The recent Libor scandal could pose a huge threat to the world economy due to the potential for litigation that could affect multiple markets.
The London Interbank Offered Rate, commonly referred to as Libor, is an interest rate published daily by the British Bankers’ Association that reflects how much banks pay other financial institutions for short-term loans. The rate evolved through the 1970s and is used as the international standard for a number of mortgage and derivatives contracts, The Wall Street Journal reports.
A group of 18 major banks helps establish the rate by sending the BBA an estimated interest rate at which the bank could possibly borrow from other institutions. The BBA eliminates low and high submissions, averaging the remainder in order to establish the daily Libor.
Financial authorities charge that some banks submitted inaccurate rate estimates over the course of several years, which contributed to a distorted Libor. Barclays and other banks being sued by authorities could run into difficulties proving the accuracy of previously submitted rates, as they submitted rates based on a hypothetical situation, according to The Wall Street Journal.
David Malpass, the former deputy assistant Treasury secretary during the Reagan administration and current president of Encima Global LLC, said that this could prove dangerous to the world economy.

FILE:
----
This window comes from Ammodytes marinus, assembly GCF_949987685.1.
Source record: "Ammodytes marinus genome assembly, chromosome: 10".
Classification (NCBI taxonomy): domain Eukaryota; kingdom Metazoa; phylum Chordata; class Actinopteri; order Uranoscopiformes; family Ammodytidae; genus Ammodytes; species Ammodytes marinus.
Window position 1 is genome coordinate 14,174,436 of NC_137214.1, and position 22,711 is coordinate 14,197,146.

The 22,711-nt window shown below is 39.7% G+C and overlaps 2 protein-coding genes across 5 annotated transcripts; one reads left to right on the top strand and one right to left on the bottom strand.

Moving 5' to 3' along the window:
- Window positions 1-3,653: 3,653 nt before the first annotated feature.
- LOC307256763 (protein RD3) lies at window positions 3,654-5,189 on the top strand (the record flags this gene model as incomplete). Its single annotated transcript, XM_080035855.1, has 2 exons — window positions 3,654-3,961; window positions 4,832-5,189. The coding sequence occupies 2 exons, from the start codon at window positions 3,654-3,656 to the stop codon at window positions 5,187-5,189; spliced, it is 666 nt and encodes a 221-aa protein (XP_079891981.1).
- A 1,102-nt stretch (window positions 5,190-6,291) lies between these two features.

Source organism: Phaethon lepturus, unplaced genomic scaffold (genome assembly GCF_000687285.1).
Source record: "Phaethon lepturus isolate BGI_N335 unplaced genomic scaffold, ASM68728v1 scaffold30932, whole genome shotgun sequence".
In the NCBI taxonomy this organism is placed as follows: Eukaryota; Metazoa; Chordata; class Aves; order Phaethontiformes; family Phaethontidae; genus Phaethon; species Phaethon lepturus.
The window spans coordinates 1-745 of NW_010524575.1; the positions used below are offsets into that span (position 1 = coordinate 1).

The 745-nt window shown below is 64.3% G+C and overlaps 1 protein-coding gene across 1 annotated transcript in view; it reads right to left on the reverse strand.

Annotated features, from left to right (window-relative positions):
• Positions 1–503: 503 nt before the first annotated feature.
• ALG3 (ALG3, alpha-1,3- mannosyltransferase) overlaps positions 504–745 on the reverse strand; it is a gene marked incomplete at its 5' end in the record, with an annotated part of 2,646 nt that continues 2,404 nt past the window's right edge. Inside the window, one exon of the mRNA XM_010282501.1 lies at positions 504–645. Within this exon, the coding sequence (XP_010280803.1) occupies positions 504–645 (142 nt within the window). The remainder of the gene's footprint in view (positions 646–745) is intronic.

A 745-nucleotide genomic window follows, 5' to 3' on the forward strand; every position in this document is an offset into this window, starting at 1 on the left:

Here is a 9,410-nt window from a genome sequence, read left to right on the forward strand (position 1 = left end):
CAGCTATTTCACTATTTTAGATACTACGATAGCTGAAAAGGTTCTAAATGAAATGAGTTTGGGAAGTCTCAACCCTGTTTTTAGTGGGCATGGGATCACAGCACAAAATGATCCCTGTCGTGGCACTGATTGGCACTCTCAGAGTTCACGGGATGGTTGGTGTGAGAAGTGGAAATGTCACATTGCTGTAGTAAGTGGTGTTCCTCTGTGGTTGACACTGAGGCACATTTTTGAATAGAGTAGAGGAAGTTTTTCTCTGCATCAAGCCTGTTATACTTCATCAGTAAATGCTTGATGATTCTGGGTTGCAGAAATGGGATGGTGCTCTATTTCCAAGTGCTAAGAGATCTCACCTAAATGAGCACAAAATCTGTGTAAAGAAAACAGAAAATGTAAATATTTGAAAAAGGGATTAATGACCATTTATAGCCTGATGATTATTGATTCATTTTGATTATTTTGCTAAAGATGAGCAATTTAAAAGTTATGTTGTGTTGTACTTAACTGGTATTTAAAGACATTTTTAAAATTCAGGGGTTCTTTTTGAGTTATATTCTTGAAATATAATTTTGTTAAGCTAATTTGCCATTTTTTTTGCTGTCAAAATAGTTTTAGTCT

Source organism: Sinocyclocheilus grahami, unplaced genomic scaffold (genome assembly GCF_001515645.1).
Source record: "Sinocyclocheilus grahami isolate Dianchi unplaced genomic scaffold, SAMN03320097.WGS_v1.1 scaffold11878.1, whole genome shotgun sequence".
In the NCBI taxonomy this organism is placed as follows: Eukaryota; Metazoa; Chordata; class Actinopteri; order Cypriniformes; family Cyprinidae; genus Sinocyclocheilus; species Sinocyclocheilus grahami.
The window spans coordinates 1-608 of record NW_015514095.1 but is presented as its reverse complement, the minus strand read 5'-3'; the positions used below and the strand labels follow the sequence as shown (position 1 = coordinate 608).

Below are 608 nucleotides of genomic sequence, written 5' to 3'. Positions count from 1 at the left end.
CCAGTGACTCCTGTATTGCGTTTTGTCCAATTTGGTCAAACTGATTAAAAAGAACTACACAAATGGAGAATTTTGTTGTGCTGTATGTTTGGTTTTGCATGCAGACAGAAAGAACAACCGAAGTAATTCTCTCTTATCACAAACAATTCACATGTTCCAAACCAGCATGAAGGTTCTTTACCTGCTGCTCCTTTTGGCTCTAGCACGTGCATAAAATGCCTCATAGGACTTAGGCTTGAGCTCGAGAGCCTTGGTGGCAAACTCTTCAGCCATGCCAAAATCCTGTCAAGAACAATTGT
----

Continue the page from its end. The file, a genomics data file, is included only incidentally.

“Libor has been a usable benchmark in a volatile system of free-floating exchange rates and interest rates, but by its very nature it is not a precise, market-based price,” Malpass said, The Wall Street Journal reports. “This is not unusual, as financial markets deal with approximations all the time. Unfortunately, if the world now claims that Libor approximations should be exact and then sues over imprecision, the result will be a powerful drag on global growth.”
Additionally, the banks against which the allegations were made could be open to a number of lawsuits. The institutions could have shared information regarding the bank’s submitted Libor rates with other traders in the bank or pushed the bank’s Libor submissions to either the high or low side to influence Libor averages. In both cases, the bank would have profited from nonpublic knowledge, opening the institution to litigation.
Malpass underscored the importance of oversight and problem-solving to prevent another economic slump.
“To reduce the impact of this scandal on global growth, the financial world and their governing bodies need to quickly identify wrongdoing, deal with it and then move forward,” Malpass said, according to The Wall Street Journal. “The world can’t afford endless litigation against the financial system.”